Accelerated failure time models for the analysis of competing risks

Sangbum Choi, Hyunsoon Cho

Research output: Contribution to journalArticle

Abstract

Competing risks are common in clinical cancer research, as patients are subject to multiple potential failure outcomes, such as death from the cancer itself or from complications arising from the disease. In the analysis of competing risks, several regression methods are available for the evaluation of the relationship between covariates and cause-specific failures, many of which are based on Cox's proportional hazards model. Although a great deal of research has been conducted on estimating competing risks, less attention has been devoted to linear regression modeling, which is often referred to as the accelerated failure time (AFT) model in survival literature. In this article, we address the use and interpretation of linear regression analysis with regard to the competing risks problem. We introduce two types of AFT modeling framework, where the influence of a covariate can be evaluated in relation to either a cause-specific hazard function, referred to as cause-specific AFT (CS-AFT) modeling in this study, or the cumulative incidence function of a particular failure type, referred to as crude-risk AFT (CR-AFT) modeling. Simulation studies illustrate that, as in hazard-based competing risks analysis, these two models can produce substantially different effects, depending on the relationship between the covariates and both the failure type of principal interest and competing failure types. We apply the AFT methods to data from non-Hodgkin lymphoma patients, where the dataset is characterized by two competing events, disease relapse and death without relapse, and non-proportionality. We demonstrate how the data can be analyzed and interpreted, using linear competing risks regression models.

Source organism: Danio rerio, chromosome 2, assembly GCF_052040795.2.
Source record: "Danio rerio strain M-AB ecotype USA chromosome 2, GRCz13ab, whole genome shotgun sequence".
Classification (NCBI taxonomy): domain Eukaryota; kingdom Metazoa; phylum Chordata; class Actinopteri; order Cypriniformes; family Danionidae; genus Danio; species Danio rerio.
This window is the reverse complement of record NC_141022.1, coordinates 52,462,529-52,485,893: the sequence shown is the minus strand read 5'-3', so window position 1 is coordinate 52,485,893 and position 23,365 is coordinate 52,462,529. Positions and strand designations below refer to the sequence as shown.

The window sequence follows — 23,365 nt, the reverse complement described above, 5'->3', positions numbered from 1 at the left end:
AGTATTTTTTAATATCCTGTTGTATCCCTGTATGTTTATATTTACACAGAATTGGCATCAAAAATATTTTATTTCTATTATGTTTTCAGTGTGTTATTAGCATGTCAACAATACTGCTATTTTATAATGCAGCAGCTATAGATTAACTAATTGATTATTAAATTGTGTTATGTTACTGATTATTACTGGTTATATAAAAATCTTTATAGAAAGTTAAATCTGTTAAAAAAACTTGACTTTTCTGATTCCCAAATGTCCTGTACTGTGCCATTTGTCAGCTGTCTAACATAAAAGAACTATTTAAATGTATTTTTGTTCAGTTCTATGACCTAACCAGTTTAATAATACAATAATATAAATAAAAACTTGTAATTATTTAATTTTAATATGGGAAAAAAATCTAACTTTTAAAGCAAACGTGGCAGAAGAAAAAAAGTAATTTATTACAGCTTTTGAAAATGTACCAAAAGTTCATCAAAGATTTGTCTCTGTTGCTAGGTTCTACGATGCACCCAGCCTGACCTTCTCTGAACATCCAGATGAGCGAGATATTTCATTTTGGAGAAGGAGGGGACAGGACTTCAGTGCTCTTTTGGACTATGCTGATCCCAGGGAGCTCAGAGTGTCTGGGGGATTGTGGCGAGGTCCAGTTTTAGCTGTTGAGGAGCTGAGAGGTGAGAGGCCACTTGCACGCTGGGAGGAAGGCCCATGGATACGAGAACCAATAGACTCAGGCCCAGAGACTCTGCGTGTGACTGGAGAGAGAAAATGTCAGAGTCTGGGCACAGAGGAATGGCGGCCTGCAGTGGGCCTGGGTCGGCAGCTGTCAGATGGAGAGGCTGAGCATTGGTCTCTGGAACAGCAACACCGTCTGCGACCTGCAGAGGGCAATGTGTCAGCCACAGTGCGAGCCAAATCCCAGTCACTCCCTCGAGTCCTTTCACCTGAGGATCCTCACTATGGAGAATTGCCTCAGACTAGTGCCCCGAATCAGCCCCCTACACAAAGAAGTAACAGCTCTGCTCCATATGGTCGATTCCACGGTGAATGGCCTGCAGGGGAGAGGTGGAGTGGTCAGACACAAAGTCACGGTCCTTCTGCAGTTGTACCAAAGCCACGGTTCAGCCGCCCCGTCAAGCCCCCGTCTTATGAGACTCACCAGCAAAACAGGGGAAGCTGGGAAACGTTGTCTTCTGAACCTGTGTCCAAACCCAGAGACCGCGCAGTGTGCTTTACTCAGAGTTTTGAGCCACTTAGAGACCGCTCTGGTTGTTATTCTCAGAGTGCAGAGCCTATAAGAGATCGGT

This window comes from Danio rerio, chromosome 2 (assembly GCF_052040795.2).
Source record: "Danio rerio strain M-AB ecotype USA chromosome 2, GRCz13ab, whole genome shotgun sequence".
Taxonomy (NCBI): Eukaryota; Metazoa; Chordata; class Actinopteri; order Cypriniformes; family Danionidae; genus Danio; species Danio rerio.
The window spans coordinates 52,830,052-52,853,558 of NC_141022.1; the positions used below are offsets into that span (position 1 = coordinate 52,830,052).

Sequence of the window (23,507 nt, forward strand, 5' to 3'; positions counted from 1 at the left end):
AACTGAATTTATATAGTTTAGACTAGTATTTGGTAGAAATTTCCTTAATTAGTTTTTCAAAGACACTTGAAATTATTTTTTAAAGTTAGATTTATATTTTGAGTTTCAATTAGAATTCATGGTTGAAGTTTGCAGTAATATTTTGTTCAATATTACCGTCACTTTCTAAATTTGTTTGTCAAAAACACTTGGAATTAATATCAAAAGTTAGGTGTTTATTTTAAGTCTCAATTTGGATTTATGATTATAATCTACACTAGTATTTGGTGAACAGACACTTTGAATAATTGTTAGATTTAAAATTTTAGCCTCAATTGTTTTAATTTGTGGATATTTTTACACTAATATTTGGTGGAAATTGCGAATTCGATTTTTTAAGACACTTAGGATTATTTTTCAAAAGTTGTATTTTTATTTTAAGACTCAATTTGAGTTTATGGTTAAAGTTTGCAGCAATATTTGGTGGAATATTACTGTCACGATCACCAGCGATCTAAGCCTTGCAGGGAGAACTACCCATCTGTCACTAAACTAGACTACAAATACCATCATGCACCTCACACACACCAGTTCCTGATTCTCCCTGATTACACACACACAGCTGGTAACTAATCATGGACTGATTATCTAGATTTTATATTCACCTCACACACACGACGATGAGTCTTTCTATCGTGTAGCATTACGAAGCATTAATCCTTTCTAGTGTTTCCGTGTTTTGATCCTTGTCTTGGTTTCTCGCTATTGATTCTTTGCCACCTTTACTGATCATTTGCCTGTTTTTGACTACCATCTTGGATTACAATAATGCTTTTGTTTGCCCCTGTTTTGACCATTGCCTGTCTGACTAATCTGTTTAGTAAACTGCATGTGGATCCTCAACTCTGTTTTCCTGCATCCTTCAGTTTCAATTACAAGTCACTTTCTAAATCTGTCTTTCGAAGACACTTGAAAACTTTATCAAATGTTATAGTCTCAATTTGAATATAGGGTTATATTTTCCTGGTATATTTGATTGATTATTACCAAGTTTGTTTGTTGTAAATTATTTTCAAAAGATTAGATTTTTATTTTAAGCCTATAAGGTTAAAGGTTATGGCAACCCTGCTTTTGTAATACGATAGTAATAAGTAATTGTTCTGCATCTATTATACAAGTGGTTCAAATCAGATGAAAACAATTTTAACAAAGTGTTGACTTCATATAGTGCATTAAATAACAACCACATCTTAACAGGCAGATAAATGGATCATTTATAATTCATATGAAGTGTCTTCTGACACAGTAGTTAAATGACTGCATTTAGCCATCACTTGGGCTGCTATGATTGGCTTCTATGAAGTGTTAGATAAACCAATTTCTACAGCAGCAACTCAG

Original languageEnglish
JournalJournal of the Korean Statistical Society
DOIs
Publication statusAccepted/In press - 2018 Jan 1

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Keywords

  • Accelerated life testing
  • Cause-specific hazard
  • Cumulative incidence
  • Inverse probability weighting
  • Linear regression
  • Survival analysis

ASJC Scopus subject areas

  • Statistics and Probability

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